The problem stretches far beyond the Kalmyk Republic. Across the Federation as a whole, over 100 million hectares are either affected by desertification or are threatened by it. Desertification processes are already well under way in the Astrakhan, Volgograd and Rostov regions, the Altaikrai (autonomous district) and the Republics of Tyva and Dagestan.

Areas of the Krasnodar krai and the Stavropol krai have also been affected. Areas under threat include land in the southern part of the steppe zone in the Voronezh, Saratov, Orenburg, Omsk, Chelyabinsk and Chita regions, and in the Republics of Khakasia and Buryatia.

Nevertheless, Russia has already implemented a wide range of measures to prevent land degradation and drought.

Work is going on in the Astrakhan region, the Dagestan Republic and the Kalmyk Republic to implement the new "General Plan to Combat Desertification of the Black Lands and the Kizlyar Pastures." Meanwhile in Volgograd the Institute of Forest and Land Improvement is developing several programs.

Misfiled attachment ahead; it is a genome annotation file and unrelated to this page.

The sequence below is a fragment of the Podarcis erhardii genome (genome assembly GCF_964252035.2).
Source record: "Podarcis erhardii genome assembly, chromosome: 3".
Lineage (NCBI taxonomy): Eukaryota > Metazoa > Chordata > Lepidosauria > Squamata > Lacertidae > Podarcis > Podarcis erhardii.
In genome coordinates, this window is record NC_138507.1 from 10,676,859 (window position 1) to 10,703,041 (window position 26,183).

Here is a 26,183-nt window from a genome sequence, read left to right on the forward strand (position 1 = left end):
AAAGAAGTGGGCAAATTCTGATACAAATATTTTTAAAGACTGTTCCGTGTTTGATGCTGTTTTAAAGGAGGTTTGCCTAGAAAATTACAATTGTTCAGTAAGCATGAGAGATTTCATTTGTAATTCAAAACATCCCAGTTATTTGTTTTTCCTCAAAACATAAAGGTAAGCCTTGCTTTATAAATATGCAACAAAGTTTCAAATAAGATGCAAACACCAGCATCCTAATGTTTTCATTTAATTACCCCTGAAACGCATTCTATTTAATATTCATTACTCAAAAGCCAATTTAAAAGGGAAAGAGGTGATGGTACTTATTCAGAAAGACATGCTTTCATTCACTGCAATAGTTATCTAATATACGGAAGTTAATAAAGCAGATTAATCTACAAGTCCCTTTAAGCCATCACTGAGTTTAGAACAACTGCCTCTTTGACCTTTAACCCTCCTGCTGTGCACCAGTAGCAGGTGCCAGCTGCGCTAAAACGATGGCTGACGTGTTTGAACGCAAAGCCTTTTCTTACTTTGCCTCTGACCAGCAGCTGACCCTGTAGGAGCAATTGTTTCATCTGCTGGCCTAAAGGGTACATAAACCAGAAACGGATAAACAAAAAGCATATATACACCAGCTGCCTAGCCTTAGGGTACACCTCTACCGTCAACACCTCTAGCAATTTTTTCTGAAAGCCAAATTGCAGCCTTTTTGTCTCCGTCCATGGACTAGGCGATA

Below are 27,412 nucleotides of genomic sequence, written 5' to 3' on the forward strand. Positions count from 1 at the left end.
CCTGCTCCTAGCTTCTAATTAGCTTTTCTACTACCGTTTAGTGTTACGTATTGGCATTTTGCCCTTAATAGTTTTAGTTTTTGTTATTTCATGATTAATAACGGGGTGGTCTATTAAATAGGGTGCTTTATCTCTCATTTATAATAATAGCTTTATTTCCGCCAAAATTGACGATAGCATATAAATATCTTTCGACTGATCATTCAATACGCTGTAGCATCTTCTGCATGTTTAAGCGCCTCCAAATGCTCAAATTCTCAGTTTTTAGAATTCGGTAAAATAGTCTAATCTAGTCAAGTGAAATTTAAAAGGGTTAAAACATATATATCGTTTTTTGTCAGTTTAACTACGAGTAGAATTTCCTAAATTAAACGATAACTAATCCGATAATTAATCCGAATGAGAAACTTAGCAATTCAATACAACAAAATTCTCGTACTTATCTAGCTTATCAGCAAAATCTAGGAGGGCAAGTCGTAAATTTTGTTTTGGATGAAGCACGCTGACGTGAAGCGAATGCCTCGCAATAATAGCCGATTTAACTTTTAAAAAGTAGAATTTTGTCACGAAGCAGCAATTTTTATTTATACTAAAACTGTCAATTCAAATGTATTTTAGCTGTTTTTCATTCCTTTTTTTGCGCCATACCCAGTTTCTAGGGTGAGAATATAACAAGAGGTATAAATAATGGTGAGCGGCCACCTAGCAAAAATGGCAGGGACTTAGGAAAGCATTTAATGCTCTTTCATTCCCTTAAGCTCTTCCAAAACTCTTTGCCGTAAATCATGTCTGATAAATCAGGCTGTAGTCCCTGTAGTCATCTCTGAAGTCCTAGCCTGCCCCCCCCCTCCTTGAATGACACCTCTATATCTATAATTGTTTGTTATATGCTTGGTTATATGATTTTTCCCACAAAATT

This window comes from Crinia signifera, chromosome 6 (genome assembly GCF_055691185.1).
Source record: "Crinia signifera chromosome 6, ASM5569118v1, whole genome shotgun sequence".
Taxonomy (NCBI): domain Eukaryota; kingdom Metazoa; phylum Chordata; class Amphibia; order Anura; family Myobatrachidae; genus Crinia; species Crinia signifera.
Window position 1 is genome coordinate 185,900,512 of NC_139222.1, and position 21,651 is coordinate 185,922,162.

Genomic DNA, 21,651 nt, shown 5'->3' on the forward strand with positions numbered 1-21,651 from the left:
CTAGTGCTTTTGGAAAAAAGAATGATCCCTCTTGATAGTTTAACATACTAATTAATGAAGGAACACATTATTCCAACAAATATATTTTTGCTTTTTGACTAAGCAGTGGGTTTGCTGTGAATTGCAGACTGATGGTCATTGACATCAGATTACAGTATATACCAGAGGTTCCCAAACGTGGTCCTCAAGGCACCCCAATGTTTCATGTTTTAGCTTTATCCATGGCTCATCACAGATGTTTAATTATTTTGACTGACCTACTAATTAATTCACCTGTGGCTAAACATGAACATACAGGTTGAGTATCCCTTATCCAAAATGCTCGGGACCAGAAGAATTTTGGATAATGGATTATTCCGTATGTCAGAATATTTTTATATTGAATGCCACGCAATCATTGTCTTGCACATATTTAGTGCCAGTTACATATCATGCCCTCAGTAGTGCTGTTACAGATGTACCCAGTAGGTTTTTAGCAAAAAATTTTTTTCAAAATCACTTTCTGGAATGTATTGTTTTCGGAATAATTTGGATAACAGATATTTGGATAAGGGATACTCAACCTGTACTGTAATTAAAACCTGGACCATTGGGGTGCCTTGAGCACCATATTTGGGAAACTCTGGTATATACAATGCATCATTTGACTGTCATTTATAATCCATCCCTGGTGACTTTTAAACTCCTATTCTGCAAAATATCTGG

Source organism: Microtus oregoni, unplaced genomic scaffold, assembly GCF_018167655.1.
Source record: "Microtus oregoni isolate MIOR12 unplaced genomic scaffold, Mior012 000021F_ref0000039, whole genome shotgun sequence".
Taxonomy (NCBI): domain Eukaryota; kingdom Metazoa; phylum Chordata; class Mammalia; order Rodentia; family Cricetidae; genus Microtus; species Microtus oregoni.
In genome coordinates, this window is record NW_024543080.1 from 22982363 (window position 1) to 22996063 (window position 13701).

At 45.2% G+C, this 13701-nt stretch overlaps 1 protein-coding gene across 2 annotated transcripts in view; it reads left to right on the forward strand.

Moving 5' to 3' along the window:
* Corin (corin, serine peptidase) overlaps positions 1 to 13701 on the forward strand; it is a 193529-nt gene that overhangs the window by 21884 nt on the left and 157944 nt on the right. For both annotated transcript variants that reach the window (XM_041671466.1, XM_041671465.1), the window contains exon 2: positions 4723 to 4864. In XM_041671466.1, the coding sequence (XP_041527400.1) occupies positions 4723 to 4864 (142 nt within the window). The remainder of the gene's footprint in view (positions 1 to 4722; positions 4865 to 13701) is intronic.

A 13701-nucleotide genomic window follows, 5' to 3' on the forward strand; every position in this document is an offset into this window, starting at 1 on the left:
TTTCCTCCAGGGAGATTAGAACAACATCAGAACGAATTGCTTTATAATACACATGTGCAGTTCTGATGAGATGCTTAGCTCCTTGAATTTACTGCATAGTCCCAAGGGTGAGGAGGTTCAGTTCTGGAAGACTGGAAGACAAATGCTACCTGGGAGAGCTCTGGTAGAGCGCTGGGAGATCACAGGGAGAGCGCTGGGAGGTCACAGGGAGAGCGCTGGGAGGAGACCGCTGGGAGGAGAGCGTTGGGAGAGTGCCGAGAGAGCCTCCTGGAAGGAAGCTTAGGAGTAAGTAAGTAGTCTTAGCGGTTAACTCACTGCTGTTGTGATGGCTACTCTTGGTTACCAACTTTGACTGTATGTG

"By presidential decree, large-scale planting operations are carried out every spring and autumn in desertified areas in the Kalmyk Republic, much work is being done to optimize the network of protected natural areas, Gabunshina explains.

President Karsin Ilyumzhinov has also announced an initiative to set up an Association of Arid Regions of Russia and to establish a Special Federal Program to protect areas of the Russian Federation from the processes of degradation.

"The aims are to stimulate action to combat desertification at a Russian level, to improve the effectiveness of measures aimed at agreeing National Action Programs and to draft recommendations for creating and implementing a sub-regional, regional and joint Action Program for Russian conditions in line with the United Nations Convention," she says.

"The proposal has been warmly welcomed in the other regions of Russia that are worried about the state of their land." She says it is important to understand that the first European desert is no longer a myth. "It is a reality. If this process is not halted, Europe could share the fate of Africa."

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Albion Monitor June 22, 1997 (